“If you can picture our house nestling below this small hill on a long stretch of black sand, with many tons of provision cases ranged in neat blocks in front of it and the sea lapping the ice-foot below, you will have some idea of our immediate vicinity. As for our wider surroundings it would be difficult to describe their beauty in sufficiently glowing terms. Cape Evans is one of many spurs of Erebus and the one that stands closest under the mountain, so that always towering above us we have the grand snowy peak with its smoking summit.”
This is how now less than Captain Robert Falcon Scott himself described Cape Evans in his diary, later published as Scott’s Last Expedition (Vol. I, page 101. Edition “intended for circulation only in India and the British Dominions over the Seas”).
The hut at Cape Evans on Ross Island is one of the treasured holy grails of Antarctic history. It was built during Scott’s final expedition with Terra Nova (1910-13). Scott and 4 other men reached the South Pole on January 17, 1912 – about 5 weeks after their Norwegian competitor Roald Amundsen. On the return journey, Scott and his comrades starved and froze to death in their tent during a blizzard on or around March 29. Their frozen bodies were found by other expedition members in November the same year. The diaries were returned and edited; precious reading for all aficionados of south polar history!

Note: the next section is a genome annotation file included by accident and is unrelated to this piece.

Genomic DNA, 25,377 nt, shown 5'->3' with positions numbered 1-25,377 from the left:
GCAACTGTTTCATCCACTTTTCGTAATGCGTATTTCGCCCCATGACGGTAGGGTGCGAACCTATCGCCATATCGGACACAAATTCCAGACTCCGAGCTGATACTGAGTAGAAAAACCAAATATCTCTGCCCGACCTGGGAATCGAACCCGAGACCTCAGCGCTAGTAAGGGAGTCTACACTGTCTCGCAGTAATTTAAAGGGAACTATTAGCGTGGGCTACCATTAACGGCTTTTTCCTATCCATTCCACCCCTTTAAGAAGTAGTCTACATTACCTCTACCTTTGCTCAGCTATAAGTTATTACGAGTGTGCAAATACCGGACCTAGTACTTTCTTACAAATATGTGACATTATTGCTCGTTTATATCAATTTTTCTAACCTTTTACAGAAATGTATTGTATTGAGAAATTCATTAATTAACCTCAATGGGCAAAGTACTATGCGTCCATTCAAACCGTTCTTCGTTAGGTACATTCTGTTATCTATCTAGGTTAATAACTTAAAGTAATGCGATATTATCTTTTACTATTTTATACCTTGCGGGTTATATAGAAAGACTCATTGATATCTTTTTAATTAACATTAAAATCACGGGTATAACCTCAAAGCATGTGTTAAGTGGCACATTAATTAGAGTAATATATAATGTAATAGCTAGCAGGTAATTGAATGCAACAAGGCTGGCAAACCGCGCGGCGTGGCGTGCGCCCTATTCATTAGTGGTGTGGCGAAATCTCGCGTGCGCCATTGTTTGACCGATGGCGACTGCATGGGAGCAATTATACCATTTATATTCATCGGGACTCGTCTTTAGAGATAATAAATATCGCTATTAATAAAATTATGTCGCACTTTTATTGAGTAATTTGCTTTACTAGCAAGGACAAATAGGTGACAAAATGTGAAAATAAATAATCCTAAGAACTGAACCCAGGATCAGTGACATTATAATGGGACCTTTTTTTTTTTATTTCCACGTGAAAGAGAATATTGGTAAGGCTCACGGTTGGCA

Scott was influenced by Royal Navy traditions and thus had separate quarters for lower ranking crew in the first part of the hut and officers and scientists in the further part. One century later, this may appear odd to us, but it seems as if nobody ever complained about it. Everybody could behave the way they were used to amongst their likes, and people seemed to be happy with it.
Two panos from the first part, where the crew lived:
On the side, next to the crew’s quarters, right hand side as you enter the hut, there was the kitchen:
In the centre part of the hut, a separating wall was built with boxes. Next to the social separation, this was obviously also a rather practical solution:
The far end of the hut, where officers and scientists lived. The scientists had also some work space in this area.